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Maxwell first responders receive special needs response training

  • Published
  • By Phil Berube
  • Maxwell Public Affairs

Maxwell emergency first responders received training recently on how to identify and communicate with people with autism spectrum disorder or other developmental disabilities when showing up on the scene of an incident.

Diagnosis of children with ASD is on the increase in the United States, from an estimated 1 in 150 births in 2000 to at an estimated 1 in 68 births in 2010, according to the Centers for Disease Control and Prevention, so the odds of a first responder coming in contact with someone with the disorder are also increasing.

Recognition and Evaluation of Autism Contact Training was conducted Oct. 23 for Maxwell security forces, fire department personnel and medical staff.

REACT is a partnership with the University of Alabama-Birmingham School of Health Professions and the Interaction Advisory Group, which was created to provide customized special needs awareness and training for first responders, public service officials, educators and private sector workers. The training is a Community Partnership Program initiative between Maxwell and the Alabama Council on Developmental Disabilities.

Security forces members are usually the first to arrive on the scene of an emergency or non-emergency situation, and they have to quickly assess the situation and interview those involved.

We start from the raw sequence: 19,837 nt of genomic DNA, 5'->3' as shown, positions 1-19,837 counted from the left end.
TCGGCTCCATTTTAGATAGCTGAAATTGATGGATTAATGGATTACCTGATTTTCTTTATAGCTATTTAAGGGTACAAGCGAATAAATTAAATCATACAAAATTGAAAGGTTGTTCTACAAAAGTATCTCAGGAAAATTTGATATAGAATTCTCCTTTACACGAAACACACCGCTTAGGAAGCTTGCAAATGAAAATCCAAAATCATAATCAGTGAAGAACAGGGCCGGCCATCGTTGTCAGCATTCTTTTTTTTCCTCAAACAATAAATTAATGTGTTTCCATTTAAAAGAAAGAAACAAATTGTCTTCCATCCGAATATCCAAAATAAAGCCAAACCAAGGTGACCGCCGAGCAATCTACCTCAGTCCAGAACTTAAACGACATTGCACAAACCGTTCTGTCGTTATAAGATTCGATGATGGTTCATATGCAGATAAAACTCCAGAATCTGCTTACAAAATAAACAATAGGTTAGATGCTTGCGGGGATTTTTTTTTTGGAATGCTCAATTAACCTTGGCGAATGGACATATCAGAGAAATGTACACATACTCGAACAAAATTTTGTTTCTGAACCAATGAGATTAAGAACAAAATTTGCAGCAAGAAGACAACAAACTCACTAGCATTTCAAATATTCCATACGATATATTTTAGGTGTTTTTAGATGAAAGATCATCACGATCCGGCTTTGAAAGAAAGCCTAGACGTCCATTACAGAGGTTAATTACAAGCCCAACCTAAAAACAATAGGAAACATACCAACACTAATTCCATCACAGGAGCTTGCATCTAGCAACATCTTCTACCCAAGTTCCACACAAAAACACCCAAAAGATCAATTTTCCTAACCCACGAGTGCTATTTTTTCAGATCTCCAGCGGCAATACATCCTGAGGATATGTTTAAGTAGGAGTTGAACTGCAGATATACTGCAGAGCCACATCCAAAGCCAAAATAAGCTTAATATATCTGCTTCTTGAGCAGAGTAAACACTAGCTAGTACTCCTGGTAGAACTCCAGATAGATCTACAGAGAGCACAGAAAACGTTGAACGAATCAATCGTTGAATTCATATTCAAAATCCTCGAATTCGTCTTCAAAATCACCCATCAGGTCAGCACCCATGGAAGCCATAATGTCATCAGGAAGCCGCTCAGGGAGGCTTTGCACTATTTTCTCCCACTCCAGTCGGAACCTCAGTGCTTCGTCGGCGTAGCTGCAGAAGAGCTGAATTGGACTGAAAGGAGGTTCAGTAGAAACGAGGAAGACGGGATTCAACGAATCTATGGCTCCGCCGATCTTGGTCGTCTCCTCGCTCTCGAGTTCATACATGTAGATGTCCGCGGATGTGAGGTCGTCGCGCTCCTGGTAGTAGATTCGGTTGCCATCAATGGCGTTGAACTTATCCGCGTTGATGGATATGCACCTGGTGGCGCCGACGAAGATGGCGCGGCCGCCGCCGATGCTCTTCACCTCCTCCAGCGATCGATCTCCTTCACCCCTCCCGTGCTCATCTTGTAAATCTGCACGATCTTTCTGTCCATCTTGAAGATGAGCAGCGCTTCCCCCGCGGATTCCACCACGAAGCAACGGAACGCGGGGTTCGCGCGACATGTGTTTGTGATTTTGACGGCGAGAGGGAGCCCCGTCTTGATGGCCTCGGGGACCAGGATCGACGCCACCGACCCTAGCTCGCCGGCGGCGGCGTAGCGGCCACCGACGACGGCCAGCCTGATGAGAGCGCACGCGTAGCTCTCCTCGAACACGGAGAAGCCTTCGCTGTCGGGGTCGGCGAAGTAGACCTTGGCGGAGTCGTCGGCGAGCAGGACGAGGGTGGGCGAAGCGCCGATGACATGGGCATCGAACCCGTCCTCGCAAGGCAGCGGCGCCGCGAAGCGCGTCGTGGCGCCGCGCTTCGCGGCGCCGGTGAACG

“Security forces are trained to respond to a crisis situation with a certain protocol, but this protocol may not always be the best way to interact with individuals with autism,” said Damon Salter, the chief of training for 42nd Security Forces Squadron. “Because they are usually the first to respond on scene, it is critical they have a working knowledge of autism and the wide variety of exhibited behaviors.”

The four-hour training course covered sensory issues associated with ASD and developmental disabilities, identification of certain characteristics of a person with autism, best-communication practices, de-escalation techniques and “wandering.”

“This specialized training is crucial to first responders in order to keep themselves and the person with autism or developmental disabilities safe. Our number one priority is safety,” said Dustin Chandler, course instructor and president and co-founder of Interaction Advisory Group. “We also want to make sure individuals with autism and developmental disabilities are treated fairly during the interactions they may have with officers or other first responders.”

Chandler is uniquely qualified to deliver the training.

“I’m a former police officer who knows what it’s like working patrol,” he said. “I understand exactly what officers go through on a daily basis. I’m also the father of a special needs child who knows exactly what it’s like for families like mine.”

Military police officers receive little to no formal training on how to identify or communicate with people with ASD or developmental disabilities, said Salter.

The REACT course filled a training void and will help emergency responders be better prepared to interact with someone with ASD.

“It is important not only to understand how they may react, but to understand how we should act, too,” said Lt. Col. Kim Crawford, commander of 42nd SFS. “The Defenders now have a better perspective on autism, and when we see a puzzle sticker (on a home or car window) or license plate, we will know we are potentially going to interact with someone who may think and respond in a different manner than what we are accustomed to.”


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